Alaska’s financial picture isn’t getting any brighter

  • Thursday, May 7, 2015 7:59pm
  • Opinion

As the economics of the state’s budget deficit trickle down, local governments are now faced with having less to spend — and making tough decisions on how to hang on to the funds they do have.

The Kenai Peninsula Borough School District is facing the biggest impact as it already was facing a deficit, and proposed cuts exacerbate the situation — particularly as the district budget was formulated before many of the cuts were proposed. And the school district remains in fiscal limbo as the Legislature approved a budget but has yet to agree on funding for it.

Meanwhile, the district is looking to the borough government for help that in years past would have come in the form of a last-minute allocation from the Legislature — the proverbial rabbit pulled out of a hat. The borough assembly opted to leave the rabbit in the hat for the moment, approving a resolution to allocate $46 million to the school district, a number below the maximum amount the borough is allowed to contribute. Should the assembly decide to revise that number upward after the Legislature finishes with the budget, the additional funding would only put a dent in what could be as much as an $8 million school district deficit — though the school district’s savings would at least stretch a little further.

The state’s financial situation doesn’t just impact the school district. The city of Kenai has been squirreling away funds for the past several years to address bluff erosion. Some of that money comes from state grants that, if unused, will lapse next year. City Manager Rick Koch noted that the Legislature did not re-appropriate any funds this year; lapsed funding went back into the state’s general fund.

Kenai Peninsula residents also heard directly from elected representatives on Tuesday, however, and their message was that as deep as cuts have been this session, things are going to be even tougher next year. And they made clear that, when it comes to using state savings, they would remain conservative in their approach.

In other words, while entities that rely on the state for a significant portion of their funding — such as the school district — may be able to hold off on significant cuts this year, they’re coming.

While the start of the next budget cycle is a few months away, organizations need to start implementing contingency plans immediately, because — barring an unexpected turnaround in the price of oil — the only way to have some funds in reserve for next year will be to spend less this year.

More in Opinion

Jodi Taylor is the board chair for Alaska Policy Forum. (Courtesy photo)
Private school, state reimbursement: family choice

By Jodi Taylor Alaskan parents have a legitimate right to choose the… Continue reading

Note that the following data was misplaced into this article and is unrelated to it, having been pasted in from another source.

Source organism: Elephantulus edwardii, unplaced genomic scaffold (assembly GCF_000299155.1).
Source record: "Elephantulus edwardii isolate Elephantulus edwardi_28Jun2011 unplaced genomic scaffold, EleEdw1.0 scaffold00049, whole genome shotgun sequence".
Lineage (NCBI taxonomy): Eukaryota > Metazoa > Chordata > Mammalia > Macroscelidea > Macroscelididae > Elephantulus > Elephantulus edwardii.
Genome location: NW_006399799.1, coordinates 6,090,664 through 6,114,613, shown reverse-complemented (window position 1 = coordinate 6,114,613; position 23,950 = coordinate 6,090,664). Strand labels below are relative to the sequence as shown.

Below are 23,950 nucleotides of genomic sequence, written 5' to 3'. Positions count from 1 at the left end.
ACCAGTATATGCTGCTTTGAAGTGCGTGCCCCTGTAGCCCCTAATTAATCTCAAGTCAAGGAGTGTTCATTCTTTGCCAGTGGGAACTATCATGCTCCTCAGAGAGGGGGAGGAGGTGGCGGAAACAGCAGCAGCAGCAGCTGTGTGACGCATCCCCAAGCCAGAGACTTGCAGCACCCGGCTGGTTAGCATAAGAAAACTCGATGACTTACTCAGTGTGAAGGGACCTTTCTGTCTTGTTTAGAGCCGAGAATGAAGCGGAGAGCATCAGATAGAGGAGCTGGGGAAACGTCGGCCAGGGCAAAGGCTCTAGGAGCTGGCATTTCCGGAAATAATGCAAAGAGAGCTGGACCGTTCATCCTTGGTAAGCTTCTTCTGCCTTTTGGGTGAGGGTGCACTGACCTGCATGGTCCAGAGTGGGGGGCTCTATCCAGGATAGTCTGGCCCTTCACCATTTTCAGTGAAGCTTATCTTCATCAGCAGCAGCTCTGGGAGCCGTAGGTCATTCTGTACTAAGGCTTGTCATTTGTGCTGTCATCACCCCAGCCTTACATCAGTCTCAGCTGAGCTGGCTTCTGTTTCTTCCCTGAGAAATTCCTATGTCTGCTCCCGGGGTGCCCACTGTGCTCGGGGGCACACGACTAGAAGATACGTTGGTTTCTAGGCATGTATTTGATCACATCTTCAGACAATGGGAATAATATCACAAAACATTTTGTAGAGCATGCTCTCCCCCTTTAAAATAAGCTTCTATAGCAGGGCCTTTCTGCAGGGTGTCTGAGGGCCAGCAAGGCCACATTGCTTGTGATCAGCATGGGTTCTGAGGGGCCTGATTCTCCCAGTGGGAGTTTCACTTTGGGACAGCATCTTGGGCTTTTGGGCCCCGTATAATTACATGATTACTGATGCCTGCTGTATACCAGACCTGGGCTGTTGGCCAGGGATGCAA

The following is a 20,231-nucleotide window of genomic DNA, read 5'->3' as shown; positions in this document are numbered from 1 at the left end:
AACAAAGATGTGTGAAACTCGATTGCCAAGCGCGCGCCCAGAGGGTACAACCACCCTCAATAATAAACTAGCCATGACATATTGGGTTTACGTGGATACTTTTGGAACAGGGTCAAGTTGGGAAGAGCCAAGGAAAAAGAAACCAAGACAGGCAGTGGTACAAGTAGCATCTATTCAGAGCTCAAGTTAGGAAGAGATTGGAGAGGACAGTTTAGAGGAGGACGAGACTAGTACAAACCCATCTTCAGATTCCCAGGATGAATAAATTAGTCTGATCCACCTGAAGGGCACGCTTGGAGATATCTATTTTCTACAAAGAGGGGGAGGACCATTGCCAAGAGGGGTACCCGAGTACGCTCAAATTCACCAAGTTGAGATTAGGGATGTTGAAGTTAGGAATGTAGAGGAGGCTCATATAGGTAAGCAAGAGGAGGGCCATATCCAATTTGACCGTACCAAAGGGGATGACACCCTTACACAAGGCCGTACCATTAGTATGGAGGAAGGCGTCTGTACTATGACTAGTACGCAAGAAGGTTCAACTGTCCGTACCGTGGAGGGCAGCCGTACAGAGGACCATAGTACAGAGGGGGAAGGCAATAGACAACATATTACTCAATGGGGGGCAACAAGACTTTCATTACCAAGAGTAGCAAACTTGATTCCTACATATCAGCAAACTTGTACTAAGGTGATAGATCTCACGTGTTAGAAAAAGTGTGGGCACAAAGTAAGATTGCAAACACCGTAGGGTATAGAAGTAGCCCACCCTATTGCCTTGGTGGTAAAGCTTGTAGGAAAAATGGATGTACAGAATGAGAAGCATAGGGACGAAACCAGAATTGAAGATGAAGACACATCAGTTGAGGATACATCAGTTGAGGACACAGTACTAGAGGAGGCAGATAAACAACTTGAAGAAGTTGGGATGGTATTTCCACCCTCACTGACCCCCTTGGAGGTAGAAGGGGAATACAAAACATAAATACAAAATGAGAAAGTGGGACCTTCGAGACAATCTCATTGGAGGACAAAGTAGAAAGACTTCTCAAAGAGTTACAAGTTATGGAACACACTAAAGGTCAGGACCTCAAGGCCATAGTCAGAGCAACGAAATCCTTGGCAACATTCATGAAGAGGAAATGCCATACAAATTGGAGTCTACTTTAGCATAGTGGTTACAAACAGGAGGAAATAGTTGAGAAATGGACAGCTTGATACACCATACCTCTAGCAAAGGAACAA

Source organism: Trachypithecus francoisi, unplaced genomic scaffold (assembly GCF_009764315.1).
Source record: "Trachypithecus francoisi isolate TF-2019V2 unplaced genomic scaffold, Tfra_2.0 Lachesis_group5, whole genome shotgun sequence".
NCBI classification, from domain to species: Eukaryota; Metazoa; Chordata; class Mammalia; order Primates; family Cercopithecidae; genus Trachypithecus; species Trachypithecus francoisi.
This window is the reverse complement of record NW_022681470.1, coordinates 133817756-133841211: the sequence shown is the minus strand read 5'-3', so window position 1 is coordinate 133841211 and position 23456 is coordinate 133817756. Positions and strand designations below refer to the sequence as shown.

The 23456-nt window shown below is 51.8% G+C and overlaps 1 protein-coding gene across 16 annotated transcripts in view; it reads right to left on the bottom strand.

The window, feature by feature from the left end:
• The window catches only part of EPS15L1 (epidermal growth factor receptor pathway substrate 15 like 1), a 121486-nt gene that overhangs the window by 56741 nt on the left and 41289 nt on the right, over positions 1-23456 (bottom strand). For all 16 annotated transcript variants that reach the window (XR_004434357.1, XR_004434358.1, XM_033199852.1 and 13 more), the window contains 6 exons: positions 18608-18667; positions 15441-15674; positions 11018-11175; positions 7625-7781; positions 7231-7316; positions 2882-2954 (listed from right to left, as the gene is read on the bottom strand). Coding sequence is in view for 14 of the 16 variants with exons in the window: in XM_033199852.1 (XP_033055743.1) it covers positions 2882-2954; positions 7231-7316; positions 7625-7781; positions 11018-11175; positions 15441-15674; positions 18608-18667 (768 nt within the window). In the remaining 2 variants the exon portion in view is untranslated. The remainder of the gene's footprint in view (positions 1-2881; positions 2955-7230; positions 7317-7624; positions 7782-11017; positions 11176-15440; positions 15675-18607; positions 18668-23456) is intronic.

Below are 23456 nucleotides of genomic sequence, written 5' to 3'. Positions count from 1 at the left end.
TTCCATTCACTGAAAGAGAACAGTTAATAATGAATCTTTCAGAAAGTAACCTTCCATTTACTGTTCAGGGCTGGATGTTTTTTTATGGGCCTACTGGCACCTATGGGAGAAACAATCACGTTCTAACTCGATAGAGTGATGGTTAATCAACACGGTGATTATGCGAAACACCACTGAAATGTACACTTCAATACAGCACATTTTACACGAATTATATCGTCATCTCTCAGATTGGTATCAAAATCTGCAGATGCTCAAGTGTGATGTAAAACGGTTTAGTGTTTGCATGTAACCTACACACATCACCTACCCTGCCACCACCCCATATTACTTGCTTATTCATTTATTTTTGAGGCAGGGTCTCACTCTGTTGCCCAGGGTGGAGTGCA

Opinion: It’s time for bold action to protect our fisheries

Our fisheries feed the world and sustain our unique cultures and communities.

The logo for the Kenai Peninsula Borough School District is displayed inside the George A. Navarre Borough Admin Building on Thursday, July 22, 2021 in Soldotna, Alaska. (Ashlyn O’Hara/Peninsula Clarion)
Voices of the Peninsula: Hard to fill positions?

Paying poverty wages to support staff, secretaries and custodians is unacceptable yet routine behavior by our district

A copy of the State of Alaska Official Ballot for the June 11, 2022, Special Primary Election is photographed on May 2, 2022. (Peninsula Clarion staff)
Choosing a candidate – Who will best represent us in D.C.?

Voters are encouraged to do homework before casting a vote

Tourists watch as one of two cubs belonging to an 18-year-old sow black bear crosses the path between groups of tourists visiting the Mendenhall Glacier Visitor Center on Wednesday, July 18, 2018. (Michael Penn / Juneau Empire File)
Opinion: Tourists have pushed us to critical mass in parts of Juneau

I don’t go to the glacier in the summer now to hike or watch bears.

Sens. Shelley Hughes, R-Palmer, left, and Robert Myers, R-North Pole, read through one of 41 amendments submitted to the state’s omnibus budget bill being debate on the floor of the Alaska State Senate on Monday, May 9, 2022. (Peter Segall / Juneau Empire)
Opinion: The Alaska Senate’s foolish gamble

“All these conservative people just spent all our money”

Mobilizing for Action through Planning and Partnerships. (logo provided)
Point of View: A few ideas for Mental Health Awareness Month

What are some things you can practice this month and subsequently apply to your life?

Smoke from the Swan Lake Fire impairs visibility on the Sterling Highway on Aug. 20, 2019. (Photo by Victoria Petersen/Peninsula Clarion)
Opinion: Alaskans should prepare for wildfire season

Several past large fire seasons followed snowy winters or unusually rainy springs

Most Read